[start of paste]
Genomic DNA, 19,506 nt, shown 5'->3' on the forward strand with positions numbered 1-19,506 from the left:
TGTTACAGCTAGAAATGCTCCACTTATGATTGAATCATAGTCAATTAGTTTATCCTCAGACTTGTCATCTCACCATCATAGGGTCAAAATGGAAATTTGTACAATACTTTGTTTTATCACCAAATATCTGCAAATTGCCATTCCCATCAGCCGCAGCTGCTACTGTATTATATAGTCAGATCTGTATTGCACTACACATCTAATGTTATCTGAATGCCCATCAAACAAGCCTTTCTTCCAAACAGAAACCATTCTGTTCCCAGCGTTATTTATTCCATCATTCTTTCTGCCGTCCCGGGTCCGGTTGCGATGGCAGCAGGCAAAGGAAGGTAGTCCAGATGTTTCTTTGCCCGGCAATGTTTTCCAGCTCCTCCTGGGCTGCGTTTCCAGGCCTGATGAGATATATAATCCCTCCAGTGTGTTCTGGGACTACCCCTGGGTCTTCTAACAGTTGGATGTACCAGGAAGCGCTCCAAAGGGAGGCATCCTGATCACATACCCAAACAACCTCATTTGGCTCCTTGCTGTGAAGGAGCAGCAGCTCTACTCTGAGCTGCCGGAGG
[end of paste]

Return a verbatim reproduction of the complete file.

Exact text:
Genomic DNA, 19,506 nt, shown 5'->3' on the forward strand with positions numbered 1-19,506 from the left:
TGTTACAGCTAGAAATGCTCCACTTATGATTGAATCATAGTCAATTAGTTTATCCTCAGACTTGTCATCTCACCATCATAGGGTCAAAATGGAAATTTGTACAATACTTTGTTTTATCACCAAATATCTGCAAATTGCCATTCCCATCAGCCGCAGCTGCTACTGTATTATATAGTCAGATCTGTATTGCACTACACATCTAATGTTATCTGAATGCCCATCAAACAAGCCTTTCTTCCAAACAGAAACCATTCTGTTCCCAGCGTTATTTATTCCATCATTCTTTCTGCCGTCCCGGGTCCGGTTGCGATGGCAGCAGGCAAAGGAAGGTAGTCCAGATGTTTCTTTGCCCGGCAATGTTTTCCAGCTCCTCCTGGGCTGCGTTTCCAGGCCTGATGAGATATATAATCCCTCCAGTGTGTTCTGGGACTACCCCTGGGTCTTCTAACAGTTGGATGTACCAGGAAGCGCTCCAAAGGGAGGCATCCTGATCACATACCCAAACAACCTCATTTGGCTCCTTGCTGTGAAGGAGCAGCAGCTCTACTCTGAGCTGCCGGAGG